Cities of God The Real Story of How Christianity Became an Urban Movement and Conquered Rome
List price: $13.95
Buy it from $9.45
30 day, 100% satisfaction guarantee
If an item you ordered from TextbookRush does not meet your expectations due to an error on our part, simply fill out a return request and then return it by mail within 30 days of ordering it for a full refund of item cost.
Learn more about our returns policy
Description: Cities of God goes beyond an ordinary revision of history by an indepth analysis of quantitative data. Since early Christianity was primarily an urban movement, the thirtyone cities of the empire having populations of at least 30,000 as of the year 100 serve as the basis for testing hypotheses about the early church. Cities of God demonstrates how quantitative methods resolve many debates about early church history and can lead to the discovery of unanticipated relationships. Where we have traditionally thought Christianity was spread by mass conversions due to St. Paul's sermons and force of personality, we learn that it's spread was, in fact, gradual and logical. Whereas many recent scholars want to argue for Gnosticism as a suppressed competing form of Christianity, Stark argues that it was, in fact, a form of paganism and died a natural death from lack of converts. For the first time, a scholar has collected the hard data that challenges the common beliefs about the earliest days of how Christianity spread to become the largest religion in the world.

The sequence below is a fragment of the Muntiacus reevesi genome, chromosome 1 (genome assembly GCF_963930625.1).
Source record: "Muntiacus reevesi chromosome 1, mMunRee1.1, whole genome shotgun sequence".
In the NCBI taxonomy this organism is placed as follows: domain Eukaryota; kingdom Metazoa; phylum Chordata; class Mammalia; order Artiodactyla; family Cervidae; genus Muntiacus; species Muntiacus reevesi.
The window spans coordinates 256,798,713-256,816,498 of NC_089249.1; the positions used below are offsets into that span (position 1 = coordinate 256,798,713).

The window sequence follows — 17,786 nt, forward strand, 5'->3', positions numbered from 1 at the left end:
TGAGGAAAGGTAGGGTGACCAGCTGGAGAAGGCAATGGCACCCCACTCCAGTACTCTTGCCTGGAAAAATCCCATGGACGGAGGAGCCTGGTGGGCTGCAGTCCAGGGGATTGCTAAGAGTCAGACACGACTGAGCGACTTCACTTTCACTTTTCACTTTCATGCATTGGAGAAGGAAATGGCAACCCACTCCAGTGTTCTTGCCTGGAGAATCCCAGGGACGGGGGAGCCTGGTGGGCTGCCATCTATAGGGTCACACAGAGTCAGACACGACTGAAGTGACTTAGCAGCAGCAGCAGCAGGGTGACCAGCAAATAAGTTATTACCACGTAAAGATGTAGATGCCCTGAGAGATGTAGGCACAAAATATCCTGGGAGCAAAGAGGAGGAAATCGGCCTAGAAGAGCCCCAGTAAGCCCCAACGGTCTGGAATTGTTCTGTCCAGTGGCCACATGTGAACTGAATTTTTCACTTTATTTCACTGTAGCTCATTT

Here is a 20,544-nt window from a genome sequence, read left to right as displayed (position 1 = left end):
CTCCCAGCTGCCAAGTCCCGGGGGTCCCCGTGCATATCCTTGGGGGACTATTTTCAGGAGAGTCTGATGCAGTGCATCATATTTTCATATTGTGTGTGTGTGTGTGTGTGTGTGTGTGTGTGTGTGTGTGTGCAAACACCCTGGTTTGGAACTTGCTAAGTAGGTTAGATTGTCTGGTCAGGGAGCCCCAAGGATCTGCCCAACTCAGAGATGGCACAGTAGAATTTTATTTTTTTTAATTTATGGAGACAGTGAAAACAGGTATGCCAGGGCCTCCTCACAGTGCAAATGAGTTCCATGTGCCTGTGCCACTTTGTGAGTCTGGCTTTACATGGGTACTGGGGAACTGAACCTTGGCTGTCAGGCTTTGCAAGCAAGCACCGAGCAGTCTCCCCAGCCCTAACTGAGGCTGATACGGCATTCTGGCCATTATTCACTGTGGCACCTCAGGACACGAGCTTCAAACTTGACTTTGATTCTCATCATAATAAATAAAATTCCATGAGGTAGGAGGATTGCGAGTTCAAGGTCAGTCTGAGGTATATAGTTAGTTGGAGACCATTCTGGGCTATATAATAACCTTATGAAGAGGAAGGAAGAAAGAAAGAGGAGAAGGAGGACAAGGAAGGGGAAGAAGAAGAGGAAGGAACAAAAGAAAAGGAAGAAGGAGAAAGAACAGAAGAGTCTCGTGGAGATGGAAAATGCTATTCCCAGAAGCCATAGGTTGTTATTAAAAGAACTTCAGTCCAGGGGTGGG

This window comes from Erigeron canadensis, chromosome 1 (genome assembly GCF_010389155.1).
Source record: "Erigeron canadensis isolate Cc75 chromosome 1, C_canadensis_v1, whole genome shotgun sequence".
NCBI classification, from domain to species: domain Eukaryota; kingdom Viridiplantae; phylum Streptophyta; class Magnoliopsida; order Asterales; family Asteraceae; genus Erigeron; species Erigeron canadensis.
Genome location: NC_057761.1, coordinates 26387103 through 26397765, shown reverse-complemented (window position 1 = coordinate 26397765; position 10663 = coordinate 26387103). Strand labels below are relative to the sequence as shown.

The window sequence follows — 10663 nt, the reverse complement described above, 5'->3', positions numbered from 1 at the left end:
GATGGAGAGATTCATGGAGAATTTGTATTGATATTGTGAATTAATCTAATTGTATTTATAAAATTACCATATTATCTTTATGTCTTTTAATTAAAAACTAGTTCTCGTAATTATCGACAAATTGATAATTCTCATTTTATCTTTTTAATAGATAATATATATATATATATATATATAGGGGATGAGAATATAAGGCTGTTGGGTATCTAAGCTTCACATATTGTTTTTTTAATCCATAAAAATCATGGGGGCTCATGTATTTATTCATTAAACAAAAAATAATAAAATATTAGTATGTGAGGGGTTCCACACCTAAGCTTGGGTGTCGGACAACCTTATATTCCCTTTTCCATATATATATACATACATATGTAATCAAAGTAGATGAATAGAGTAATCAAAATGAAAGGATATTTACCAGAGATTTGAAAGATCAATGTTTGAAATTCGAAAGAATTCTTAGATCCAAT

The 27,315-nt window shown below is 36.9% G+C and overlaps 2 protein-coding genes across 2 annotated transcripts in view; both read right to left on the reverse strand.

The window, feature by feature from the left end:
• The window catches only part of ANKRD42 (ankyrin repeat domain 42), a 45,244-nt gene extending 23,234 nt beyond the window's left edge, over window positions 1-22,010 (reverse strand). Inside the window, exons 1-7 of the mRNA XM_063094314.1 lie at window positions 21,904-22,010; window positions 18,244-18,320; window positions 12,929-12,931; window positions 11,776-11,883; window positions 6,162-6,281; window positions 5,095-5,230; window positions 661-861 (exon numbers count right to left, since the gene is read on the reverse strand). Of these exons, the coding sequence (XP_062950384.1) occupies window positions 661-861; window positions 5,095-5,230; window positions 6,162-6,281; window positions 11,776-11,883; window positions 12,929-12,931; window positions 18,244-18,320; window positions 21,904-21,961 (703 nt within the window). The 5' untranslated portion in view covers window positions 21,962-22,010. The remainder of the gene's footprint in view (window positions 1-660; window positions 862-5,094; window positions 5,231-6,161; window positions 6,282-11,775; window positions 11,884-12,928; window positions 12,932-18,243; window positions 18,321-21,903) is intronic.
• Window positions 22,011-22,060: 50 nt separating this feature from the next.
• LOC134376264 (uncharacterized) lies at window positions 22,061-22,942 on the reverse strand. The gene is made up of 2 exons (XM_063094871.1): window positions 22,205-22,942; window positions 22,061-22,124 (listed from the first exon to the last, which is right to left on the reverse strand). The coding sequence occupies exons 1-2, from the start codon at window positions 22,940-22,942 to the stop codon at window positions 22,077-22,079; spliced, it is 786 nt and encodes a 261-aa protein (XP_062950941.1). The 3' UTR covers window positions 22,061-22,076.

Rush Rewards U
You have reached 400 XP and carrot coins. That is the daily max!
Limited time offer:
Get the first one free!
All the information you need in one place! Each Study Brief is a summary of one specific subject; facts, figures, and explanations to help you learn faster.
List price: $13.95
Publisher: HarperCollins Publishers
Publication date: 10/30/2007
Size: 5.50" wide x 7.75" long x 0.75" tall
|List of Maps and Illustrations|
|Missions and Methods|
|The Urban Empire|
|Cybele and Isis: 'Oriental' Forerunners|
|Paul and the Mission to the Hellenized Jews|
|Gnosticism and Heresy|
|The Last Days of Paganism|
|Conclusion: Why Historians Ought to Count|